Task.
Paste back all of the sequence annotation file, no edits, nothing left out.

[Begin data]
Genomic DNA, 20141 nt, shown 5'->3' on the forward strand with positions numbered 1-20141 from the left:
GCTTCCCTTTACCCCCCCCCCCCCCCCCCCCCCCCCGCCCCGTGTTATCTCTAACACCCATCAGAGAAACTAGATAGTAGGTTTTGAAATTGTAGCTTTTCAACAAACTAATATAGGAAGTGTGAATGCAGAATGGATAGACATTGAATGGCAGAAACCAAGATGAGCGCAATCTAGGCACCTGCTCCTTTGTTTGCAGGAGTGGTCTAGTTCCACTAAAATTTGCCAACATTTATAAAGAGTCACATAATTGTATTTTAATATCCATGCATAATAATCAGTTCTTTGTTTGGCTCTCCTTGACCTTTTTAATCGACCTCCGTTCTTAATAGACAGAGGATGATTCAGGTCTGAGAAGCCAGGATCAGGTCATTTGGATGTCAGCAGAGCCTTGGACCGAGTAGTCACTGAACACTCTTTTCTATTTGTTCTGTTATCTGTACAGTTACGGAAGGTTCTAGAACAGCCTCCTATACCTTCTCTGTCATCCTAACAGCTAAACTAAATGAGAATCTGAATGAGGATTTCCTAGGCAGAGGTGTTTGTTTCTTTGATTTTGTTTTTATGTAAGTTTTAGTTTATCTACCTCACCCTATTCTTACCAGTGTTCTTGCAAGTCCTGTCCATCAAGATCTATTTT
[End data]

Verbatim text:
Genomic DNA, 20141 nt, shown 5'->3' on the forward strand with positions numbered 1-20141 from the left:
GCTTCCCTTTACCCCCCCCCCCCCCCCCCCCCCCCCGCCCCGTGTTATCTCTAACACCCATCAGAGAAACTAGATAGTAGGTTTTGAAATTGTAGCTTTTCAACAAACTAATATAGGAAGTGTGAATGCAGAATGGATAGACATTGAATGGCAGAAACCAAGATGAGCGCAATCTAGGCACCTGCTCCTTTGTTTGCAGGAGTGGTCTAGTTCCACTAAAATTTGCCAACATTTATAAAGAGTCACATAATTGTATTTTAATATCCATGCATAATAATCAGTTCTTTGTTTGGCTCTCCTTGACCTTTTTAATCGACCTCCGTTCTTAATAGACAGAGGATGATTCAGGTCTGAGAAGCCAGGATCAGGTCATTTGGATGTCAGCAGAGCCTTGGACCGAGTAGTCACTGAACACTCTTTTCTATTTGTTCTGTTATCTGTACAGTTACGGAAGGTTCTAGAACAGCCTCCTATACCTTCTCTGTCATCCTAACAGCTAAACTAAATGAGAATCTGAATGAGGATTTCCTAGGCAGAGGTGTTTGTTTCTTTGATTTTGTTTTTATGTAAGTTTTAGTTTATCTACCTCACCCTATTCTTACCAGTGTTCTTGCAAGTCCTGTCCATCAAGATCTATTTT